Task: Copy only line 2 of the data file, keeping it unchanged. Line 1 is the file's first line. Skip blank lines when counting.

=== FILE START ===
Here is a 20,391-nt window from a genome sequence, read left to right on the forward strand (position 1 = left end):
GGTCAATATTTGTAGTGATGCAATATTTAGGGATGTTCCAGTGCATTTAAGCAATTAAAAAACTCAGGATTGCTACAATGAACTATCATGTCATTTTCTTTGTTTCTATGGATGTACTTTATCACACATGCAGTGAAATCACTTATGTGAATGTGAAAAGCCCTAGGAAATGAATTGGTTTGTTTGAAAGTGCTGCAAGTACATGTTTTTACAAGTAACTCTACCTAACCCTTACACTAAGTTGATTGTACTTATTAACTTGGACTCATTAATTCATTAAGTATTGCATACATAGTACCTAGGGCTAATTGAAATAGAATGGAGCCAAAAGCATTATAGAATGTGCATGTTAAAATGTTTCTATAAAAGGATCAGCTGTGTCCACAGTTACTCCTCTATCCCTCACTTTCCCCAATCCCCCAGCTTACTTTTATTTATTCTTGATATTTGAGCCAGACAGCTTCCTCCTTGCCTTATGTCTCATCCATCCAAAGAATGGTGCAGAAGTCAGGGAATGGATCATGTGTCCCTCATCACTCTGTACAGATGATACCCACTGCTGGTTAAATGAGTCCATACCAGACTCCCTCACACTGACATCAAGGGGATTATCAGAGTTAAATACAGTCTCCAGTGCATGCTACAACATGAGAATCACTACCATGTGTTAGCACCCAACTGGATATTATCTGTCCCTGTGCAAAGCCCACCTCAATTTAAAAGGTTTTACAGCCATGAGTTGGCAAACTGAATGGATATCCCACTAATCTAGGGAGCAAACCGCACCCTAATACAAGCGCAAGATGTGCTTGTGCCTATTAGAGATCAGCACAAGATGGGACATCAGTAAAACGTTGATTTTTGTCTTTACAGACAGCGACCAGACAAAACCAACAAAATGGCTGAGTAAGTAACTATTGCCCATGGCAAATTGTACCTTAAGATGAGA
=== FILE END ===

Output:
GGTCAATATTTGTAGTGATGCAATATTTAGGGATGTTCCAGTGCATTTAAGCAATTAAAAAACTCAGGATTGCTACAATGAACTATCATGTCATTTTCTTTGTTTCTATGGATGTACTTTATCACACATGCAGTGAAATCACTTATGTGAATGTGAAAAGCCCTAGGAAATGAATTGGTTTGTTTGAAAGTGCTGCAAGTACATGTTTTTACAAGTAACTCTACCTAACCCTTACACTAAGTTGATTGTACTTATTAACTTGGACTCATTAATTCATTAAGTATTGCATACATAGTACCTAGGGCTAATTGAAATAGAATGGAGCCAAAAGCATTATAGAATGTGCATGTTAAAATGTTTCTATAAAAGGATCAGCTGTGTCCACAGTTACTCCTCTATCCCTCACTTTCCCCAATCCCCCAGCTTACTTTTATTTATTCTTGATATTTGAGCCAGACAGCTTCCTCCTTGCCTTATGTCTCATCCATCCAAAGAATGGTGCAGAAGTCAGGGAATGGATCATGTGTCCCTCATCACTCTGTACAGATGATACCCACTGCTGGTTAAATGAGTCCATACCAGACTCCCTCACACTGACATCAAGGGGATTATCAGAGTTAAATACAGTCTCCAGTGCATGCTACAACATGAGAATCACTACCATGTGTTAGCACCCAACTGGATATTATCTGTCCCTGTGCAAAGCCCACCTCAATTTAAAAGGTTTTACAGCCATGAGTTGGCAAACTGAATGGATATCCCACTAATCTAGGGAGCAAACCGCACCCTAATACAAGCGCAAGATGTGCTTGTGCCTATTAGAGATCAGCACAAGATGGGACATCAGTAAAACGTTGATTTTTGTCTTTACAGACAGCGACCAGACAAAACCAACAAAATGGCTGAGTAAGTAACTATTGCCCATGGCAAATTGTACCTTAAGATGAGA